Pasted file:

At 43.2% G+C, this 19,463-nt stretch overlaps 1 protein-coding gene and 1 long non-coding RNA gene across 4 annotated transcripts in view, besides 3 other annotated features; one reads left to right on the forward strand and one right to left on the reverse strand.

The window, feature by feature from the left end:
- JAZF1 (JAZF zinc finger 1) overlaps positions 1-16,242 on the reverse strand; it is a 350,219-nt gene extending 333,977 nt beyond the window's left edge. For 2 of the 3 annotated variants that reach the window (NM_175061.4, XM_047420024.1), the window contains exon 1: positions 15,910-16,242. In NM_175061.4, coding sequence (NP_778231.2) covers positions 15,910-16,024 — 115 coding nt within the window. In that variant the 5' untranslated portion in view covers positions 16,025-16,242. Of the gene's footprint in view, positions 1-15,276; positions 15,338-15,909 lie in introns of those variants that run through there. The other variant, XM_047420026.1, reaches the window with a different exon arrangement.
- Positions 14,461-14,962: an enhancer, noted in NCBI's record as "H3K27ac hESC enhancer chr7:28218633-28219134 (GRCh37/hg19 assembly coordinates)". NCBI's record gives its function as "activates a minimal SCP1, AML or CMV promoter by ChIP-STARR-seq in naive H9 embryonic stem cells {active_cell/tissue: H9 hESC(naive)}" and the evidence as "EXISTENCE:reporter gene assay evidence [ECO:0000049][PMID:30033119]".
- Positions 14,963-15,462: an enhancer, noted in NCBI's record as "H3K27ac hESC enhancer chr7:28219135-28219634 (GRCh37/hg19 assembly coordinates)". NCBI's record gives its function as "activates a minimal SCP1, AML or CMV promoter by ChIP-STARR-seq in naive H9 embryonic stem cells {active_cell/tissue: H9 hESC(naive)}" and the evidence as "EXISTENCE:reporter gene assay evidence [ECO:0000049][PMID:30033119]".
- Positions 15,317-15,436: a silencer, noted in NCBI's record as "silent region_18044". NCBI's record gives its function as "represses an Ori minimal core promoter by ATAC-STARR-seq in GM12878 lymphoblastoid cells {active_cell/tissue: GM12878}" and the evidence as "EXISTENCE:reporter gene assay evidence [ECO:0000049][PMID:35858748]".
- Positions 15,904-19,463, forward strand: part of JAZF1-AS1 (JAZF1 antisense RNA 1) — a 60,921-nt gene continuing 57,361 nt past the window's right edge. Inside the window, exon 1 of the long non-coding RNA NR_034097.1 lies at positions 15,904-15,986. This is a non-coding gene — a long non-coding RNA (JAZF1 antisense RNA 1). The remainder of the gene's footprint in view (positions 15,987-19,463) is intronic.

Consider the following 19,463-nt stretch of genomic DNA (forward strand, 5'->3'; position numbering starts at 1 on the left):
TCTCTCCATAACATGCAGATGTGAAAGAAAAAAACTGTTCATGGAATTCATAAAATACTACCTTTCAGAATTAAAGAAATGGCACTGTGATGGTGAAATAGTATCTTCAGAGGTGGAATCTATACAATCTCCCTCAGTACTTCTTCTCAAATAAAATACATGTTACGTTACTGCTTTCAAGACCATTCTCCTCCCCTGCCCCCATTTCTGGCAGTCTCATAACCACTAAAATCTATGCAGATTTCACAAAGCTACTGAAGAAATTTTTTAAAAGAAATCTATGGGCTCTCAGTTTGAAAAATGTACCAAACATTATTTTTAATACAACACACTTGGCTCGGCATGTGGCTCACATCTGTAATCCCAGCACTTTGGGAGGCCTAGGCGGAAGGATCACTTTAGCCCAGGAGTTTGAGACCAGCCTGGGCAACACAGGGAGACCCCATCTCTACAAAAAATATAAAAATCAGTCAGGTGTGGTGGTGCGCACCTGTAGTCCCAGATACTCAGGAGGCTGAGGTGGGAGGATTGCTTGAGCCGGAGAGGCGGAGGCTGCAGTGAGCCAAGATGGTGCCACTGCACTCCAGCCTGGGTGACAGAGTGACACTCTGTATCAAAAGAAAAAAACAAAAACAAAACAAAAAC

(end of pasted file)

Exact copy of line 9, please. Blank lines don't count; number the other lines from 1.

TCTCTCCATAACATGCAGATGTGAAAGAAAAAAACTGTTCATGGAATTCATAAAATACTACCTTTCAGAATTAAAGAAATGGCACTGTGATGGTGAAATAGTATCTTCAGAGGTGGAATCTATACAATCTCCCTCAGTACTTCTTCTCAAATAAAATACATGTTACGTTACTGCTTTCAAGACCATTCTCCTCCCCTGCCCCCATTTCTGGCAGTCTCATAACCACTAAAATCTATGCAGATTTCACAAAGCTACTGAAGAAATTTTTTAAAAGAAATCTATGGGCTCTCAGTTTGAAAAATGTACCAAACATTATTTTTAATACAACACACTTGGCTCGGCATGTGGCTCACATCTGTAATCCCAGCACTTTGGGAGGCCTAGGCGGAAGGATCACTTTAGCCCAGGAGTTTGAGACCAGCCTGGGCAACACAGGGAGACCCCATCTCTACAAAAAATATAAAAATCAGTCAGGTGTGGTGGTGCGCACCTGTAGTCCCAGATACTCAGGAGGCTGAGGTGGGAGGATTGCTTGAGCCGGAGAGGCGGAGGCTGCAGTGAGCCAAGATGGTGCCACTGCACTCCAGCCTGGGTGACAGAGTGACACTCTGTATCAAAAGAAAAAAACAAAAACAAAACAAAAAC